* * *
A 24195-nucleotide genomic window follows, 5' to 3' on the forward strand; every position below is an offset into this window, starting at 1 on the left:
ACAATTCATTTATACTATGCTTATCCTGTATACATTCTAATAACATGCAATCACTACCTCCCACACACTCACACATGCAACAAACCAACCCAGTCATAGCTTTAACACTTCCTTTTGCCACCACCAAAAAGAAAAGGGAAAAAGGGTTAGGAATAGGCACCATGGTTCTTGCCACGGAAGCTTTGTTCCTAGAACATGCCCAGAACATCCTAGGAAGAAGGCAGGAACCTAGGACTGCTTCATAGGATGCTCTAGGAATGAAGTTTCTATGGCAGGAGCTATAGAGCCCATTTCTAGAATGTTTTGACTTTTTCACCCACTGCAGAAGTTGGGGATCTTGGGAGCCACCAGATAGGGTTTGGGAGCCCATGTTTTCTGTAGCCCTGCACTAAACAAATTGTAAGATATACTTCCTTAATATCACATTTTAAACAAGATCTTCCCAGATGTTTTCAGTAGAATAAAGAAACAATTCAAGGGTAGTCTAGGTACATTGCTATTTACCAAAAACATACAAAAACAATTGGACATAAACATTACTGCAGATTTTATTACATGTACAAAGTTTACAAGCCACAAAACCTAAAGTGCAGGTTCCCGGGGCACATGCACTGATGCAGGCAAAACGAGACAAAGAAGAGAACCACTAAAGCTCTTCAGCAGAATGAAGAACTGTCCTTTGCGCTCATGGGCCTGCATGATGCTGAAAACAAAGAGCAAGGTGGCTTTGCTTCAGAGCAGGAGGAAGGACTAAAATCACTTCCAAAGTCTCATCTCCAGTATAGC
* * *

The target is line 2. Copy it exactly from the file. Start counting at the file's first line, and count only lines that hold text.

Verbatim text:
ACAATTCATTTATACTATGCTTATCCTGTATACATTCTAATAACATGCAATCACTACCTCCCACACACTCACACATGCAACAAACCAACCCAGTCATAGCTTTAACACTTCCTTTTGCCACCACCAAAAAGAAAAGGGAAAAAGGGTTAGGAATAGGCACCATGGTTCTTGCCACGGAAGCTTTGTTCCTAGAACATGCCCAGAACATCCTAGGAAGAAGGCAGGAACCTAGGACTGCTTCATAGGATGCTCTAGGAATGAAGTTTCTATGGCAGGAGCTATAGAGCCCATTTCTAGAATGTTTTGACTTTTTCACCCACTGCAGAAGTTGGGGATCTTGGGAGCCACCAGATAGGGTTTGGGAGCCCATGTTTTCTGTAGCCCTGCACTAAACAAATTGTAAGATATACTTCCTTAATATCACATTTTAAACAAGATCTTCCCAGATGTTTTCAGTAGAATAAAGAAACAATTCAAGGGTAGTCTAGGTACATTGCTATTTACCAAAAACATACAAAAACAATTGGACATAAACATTACTGCAGATTTTATTACATGTACAAAGTTTACAAGCCACAAAACCTAAAGTGCAGGTTCCCGGGGCACATGCACTGATGCAGGCAAAACGAGACAAAGAAGAGAACCACTAAAGCTCTTCAGCAGAATGAAGAACTGTCCTTTGCGCTCATGGGCCTGCATGATGCTGAAAACAAAGAGCAAGGTGGCTTTGCTTCAGAGCAGGAGGAAGGACTAAAATCACTTCCAAAGTCTCATCTCCAGTATAGC